Keeping the spirit of patriotism going

Festivities of any kind have become harder and harder to hold between Covid-19 third and fourth waves

Yusra Salim August 14, 2021


Like everything else, the display spirit, passion and fervor that marked celebrations of our national days has been affected by the novel coronavirus pandemic.

But while most of us still keep up that spirit and celebrate in a more scaled down manner, it is perhaps those whose livelihood depended upon festivities that have been worst impacted.

Amid the closing down of educational institutes and the fear of contracting Covid-19, the sellers of national flags, ornaments, badges and bangles are trying to make ends meet while facing a significant slump in sales.

 As the Independence Day approached, they expressed worries that the footfall of customers was nowhere near what it once used to be.

“Our sales this year are not even half of what they used to be before coronavirus,” said Shahzad who sets up stalls in the paper market every year since last ten years.

 “Most of our customers back in the day were young students, on their way home from schools and colleges. They were the ones who bought most of the flags and badges.



But last year and this year, we have only been able to sell to the occasional passerby here and there, due to lockdowns and school and college closures.”

The market which is famous for its wholesale variety of items including decoration, boxes, paper, and what not hosts one of the most numbers stalls in the city from mid-July till August 14 selling items for kids to help them decorate their houses with flags and flags buntings.

Drumming up business

Draped in colorful sarees, wearing sindoor, attired with bangles up till elbows, sitting on the roadside are Hindu females who also set up stalls just beside the shops on the footpath. Most of these women belong to the Lighthouse area and Bheempura and sell dry fruits outside Empress Market throughout the year.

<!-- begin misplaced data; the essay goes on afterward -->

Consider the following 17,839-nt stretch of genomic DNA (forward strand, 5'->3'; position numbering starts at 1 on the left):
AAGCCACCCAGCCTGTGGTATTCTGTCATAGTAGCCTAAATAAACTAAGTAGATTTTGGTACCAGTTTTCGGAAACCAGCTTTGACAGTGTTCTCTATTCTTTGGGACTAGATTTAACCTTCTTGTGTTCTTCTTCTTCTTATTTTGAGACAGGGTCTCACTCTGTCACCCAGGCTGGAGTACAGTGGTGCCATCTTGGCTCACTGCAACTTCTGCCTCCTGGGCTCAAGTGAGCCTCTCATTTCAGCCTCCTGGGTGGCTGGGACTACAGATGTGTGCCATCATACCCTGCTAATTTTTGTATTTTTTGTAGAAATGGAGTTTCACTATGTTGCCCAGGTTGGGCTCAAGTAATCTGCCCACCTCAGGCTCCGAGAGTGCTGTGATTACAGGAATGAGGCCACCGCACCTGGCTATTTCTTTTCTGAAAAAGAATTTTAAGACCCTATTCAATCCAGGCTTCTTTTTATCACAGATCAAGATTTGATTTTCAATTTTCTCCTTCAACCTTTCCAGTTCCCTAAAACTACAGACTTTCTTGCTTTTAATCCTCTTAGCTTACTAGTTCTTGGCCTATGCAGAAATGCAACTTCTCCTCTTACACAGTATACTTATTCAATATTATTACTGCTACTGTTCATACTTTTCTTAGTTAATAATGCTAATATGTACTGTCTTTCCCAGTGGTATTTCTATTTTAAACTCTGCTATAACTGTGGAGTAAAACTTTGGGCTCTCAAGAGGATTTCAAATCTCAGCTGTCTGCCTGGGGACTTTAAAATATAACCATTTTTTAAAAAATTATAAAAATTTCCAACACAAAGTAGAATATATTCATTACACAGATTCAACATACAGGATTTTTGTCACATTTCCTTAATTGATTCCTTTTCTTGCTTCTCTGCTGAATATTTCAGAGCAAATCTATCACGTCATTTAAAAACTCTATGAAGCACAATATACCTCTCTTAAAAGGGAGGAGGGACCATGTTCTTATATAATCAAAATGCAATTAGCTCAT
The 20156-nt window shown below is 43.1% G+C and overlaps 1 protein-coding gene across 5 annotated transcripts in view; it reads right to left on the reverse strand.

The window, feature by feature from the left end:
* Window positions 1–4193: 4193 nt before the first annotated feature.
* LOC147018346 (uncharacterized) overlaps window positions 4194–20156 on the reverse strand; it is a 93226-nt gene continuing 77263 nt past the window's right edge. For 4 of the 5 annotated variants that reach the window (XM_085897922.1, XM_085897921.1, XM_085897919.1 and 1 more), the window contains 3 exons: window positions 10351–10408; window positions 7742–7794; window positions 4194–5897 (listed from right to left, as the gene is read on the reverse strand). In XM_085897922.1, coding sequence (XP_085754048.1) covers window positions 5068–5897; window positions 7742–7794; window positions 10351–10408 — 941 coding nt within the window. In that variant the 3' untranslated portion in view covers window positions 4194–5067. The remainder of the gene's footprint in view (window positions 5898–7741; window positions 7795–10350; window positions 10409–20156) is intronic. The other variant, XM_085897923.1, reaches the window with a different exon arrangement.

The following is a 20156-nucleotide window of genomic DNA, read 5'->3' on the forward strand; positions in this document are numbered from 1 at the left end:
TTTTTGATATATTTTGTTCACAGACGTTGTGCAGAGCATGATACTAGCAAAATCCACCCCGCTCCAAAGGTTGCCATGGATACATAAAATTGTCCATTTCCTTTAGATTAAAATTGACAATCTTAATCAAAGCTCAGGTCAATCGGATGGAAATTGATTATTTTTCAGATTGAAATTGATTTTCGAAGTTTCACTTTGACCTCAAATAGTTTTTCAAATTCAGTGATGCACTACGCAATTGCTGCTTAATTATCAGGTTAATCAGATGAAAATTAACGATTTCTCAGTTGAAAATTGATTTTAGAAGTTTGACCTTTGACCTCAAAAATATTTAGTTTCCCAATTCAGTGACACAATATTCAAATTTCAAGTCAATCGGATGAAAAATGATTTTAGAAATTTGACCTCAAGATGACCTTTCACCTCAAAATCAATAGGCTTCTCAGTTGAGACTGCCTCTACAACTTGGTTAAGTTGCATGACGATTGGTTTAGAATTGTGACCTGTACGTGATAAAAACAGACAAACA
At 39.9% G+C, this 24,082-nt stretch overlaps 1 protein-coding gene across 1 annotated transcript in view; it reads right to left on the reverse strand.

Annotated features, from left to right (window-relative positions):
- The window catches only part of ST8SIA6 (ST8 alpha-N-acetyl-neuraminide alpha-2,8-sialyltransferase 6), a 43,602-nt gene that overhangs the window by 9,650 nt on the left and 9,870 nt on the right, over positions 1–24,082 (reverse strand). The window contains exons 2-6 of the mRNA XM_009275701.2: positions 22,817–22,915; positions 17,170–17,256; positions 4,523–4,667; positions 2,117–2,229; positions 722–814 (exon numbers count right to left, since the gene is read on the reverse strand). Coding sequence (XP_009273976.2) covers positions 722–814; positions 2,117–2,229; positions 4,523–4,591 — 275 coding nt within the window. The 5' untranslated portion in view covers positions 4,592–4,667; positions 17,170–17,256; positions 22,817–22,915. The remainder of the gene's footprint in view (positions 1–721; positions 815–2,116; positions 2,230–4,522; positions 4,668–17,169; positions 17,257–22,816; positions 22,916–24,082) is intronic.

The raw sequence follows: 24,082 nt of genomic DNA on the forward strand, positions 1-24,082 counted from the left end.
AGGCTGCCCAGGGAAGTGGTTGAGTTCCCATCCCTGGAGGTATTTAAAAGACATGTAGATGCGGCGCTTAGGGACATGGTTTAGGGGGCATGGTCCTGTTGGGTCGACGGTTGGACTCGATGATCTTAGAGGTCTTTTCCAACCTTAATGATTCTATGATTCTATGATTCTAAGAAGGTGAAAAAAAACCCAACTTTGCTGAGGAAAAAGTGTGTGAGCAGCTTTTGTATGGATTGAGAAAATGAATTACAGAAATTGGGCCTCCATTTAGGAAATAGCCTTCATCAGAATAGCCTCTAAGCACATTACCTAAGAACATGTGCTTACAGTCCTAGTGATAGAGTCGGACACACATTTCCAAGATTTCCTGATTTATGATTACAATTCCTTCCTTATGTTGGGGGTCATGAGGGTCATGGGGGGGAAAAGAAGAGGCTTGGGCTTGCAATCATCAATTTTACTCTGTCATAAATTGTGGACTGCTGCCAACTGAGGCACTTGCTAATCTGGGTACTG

Come August and the run up to Independence Day, and they find selling different types of bangles with a patriotic twist to young girls a better opportunity to earn good money.

“I set this stall every year now either by lending some money from a relative or investing my savings. Every year, it turns out to be fruitful for me,” said Babita who had her stall full of green and white bangles with different qualities and designs, the buyer ratio has gone down but still the stall owners can earn 300 to 500 rupees a day. “Due to lockdown, sales have gone down immensely but the customers who come to us expect the rates to be the lowest because we are sitting in a wholesale market.

This is the reason why they come to paper market instead of buying from the nearby stalls set in their areas,” she said.

Asked what plans she had for any extra sales she made, Babita said she wanted to save up to buy a motorcycle for her son.

Stalls which have usually been set up by the mid-July were set up late this year due to lockdown in Karachi which was lifted on August 8 and after that only one week was left for the business.

The market hosts around 15 to 20 stalls each year that are solely run by Hindu women who cannot afford to rent a proper shop, even for such a small duration.

“With time we have also adapted and have started to stock up on horns, wrist bands, badges, paints, etc. When we began, our idea was just to sell the bangles because the men were selling everything else,” shared Karishma Kumari who started setting up the stall with her mother.

The street which is open for one-way traffic gets blocked mostly because of people roaming around and buying things for their kids.

 “I live in Saddar and this is our go-to place for Independence Day themed decorative items. Every year we try to buy flag buntings and put them up on our window grill. I also buy badges and small plastic flags for my kids,” said a buyer Arsalan Amir.

“Patriotism seems to be fading away in this country and I try to keep it alive in my kids so they at least know that August 14 is much more to us than just a holiday”.

Paper market is situated just across the street from the Karachi Metropolitan Corporation building at the main MA Jinnah road which is already a very busy road of the city and setting up stalls in a street which conjoins the road creates traffic jams.